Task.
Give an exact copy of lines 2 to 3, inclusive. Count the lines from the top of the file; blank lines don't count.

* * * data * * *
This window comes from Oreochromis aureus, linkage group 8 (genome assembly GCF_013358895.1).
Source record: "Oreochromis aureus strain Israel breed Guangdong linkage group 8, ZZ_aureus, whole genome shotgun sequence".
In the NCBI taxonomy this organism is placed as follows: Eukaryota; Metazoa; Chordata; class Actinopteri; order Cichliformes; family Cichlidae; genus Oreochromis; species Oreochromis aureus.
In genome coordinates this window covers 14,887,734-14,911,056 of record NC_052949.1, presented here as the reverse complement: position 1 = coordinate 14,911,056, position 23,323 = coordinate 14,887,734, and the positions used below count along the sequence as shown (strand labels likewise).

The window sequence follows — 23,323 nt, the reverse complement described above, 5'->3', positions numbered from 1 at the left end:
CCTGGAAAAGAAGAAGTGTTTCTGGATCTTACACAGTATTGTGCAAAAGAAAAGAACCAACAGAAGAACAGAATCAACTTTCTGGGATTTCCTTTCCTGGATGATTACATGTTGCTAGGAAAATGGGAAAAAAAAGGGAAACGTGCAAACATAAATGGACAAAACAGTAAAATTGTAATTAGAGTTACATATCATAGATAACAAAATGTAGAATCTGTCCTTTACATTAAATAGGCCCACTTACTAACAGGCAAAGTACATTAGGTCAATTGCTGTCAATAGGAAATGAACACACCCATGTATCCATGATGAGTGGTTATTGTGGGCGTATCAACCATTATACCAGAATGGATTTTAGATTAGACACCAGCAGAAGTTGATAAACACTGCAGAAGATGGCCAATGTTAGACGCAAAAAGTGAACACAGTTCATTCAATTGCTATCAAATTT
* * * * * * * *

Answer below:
Source record: "Oreochromis aureus strain Israel breed Guangdong linkage group 8, ZZ_aureus, whole genome shotgun sequence".
In the NCBI taxonomy this organism is placed as follows: Eukaryota; Metazoa; Chordata; class Actinopteri; order Cichliformes; family Cichlidae; genus Oreochromis; species Oreochromis aureus.